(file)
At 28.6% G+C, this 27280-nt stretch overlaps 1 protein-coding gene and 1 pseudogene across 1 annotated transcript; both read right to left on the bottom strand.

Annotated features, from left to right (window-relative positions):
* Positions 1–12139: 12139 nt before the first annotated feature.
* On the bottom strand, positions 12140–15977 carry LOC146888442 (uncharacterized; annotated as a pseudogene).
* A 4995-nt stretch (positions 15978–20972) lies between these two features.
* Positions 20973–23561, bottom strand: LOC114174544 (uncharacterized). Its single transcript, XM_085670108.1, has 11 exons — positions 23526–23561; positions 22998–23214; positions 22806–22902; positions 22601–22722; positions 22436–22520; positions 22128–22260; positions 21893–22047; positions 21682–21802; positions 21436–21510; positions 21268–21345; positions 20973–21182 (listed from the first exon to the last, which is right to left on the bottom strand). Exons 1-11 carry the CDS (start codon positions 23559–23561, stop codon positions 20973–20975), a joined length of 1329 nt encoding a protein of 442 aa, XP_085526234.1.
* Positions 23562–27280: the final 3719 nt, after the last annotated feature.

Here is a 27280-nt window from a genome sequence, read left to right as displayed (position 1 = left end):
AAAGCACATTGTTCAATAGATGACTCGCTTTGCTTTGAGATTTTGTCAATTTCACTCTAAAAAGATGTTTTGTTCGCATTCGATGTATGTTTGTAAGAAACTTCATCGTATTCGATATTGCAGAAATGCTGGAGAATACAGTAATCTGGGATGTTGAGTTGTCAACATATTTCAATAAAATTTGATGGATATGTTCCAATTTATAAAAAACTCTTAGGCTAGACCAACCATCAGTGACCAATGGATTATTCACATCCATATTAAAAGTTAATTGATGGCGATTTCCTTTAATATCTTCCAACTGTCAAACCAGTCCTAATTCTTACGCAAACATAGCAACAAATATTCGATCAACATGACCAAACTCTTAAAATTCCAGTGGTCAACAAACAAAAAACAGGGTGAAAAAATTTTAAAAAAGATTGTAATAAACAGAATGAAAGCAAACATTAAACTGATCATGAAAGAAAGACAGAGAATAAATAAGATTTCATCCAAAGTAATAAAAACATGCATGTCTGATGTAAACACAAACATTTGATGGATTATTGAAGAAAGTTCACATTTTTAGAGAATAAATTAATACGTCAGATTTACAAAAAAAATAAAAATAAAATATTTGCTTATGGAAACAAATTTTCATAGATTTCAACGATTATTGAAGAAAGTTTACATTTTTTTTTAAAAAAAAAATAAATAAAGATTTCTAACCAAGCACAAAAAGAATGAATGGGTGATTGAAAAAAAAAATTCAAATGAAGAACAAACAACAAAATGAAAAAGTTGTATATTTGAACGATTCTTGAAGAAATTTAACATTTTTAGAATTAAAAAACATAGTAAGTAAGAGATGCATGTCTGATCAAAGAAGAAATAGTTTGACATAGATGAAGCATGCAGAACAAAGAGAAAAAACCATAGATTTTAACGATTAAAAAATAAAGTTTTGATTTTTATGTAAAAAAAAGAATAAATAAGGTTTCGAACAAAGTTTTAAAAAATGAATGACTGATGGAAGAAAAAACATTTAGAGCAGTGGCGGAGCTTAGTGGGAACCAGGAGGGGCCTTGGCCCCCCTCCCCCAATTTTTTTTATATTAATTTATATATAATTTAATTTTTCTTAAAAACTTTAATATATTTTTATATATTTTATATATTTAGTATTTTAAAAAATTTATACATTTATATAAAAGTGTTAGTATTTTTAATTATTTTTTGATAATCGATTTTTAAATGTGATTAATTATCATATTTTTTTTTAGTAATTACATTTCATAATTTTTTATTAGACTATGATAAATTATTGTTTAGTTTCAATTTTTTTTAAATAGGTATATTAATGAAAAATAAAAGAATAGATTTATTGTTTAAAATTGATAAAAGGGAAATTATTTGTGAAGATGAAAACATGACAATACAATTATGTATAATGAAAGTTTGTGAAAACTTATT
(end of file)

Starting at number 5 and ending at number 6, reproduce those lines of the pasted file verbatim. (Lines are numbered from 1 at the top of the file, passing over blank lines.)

* A 4995-nt stretch (positions 15978–20972) lies between these two features.
* Positions 20973–23561, bottom strand: LOC114174544 (uncharacterized). Its single transcript, XM_085670108.1, has 11 exons — positions 23526–23561; positions 22998–23214; positions 22806–22902; positions 22601–22722; positions 22436–22520; positions 22128–22260; positions 21893–22047; positions 21682–21802; positions 21436–21510; positions 21268–21345; positions 20973–21182 (listed from the first exon to the last, which is right to left on the bottom strand). Exons 1-11 carry the CDS (start codon positions 23559–23561, stop codon positions 20973–20975), a joined length of 1329 nt encoding a protein of 442 aa, XP_085526234.1.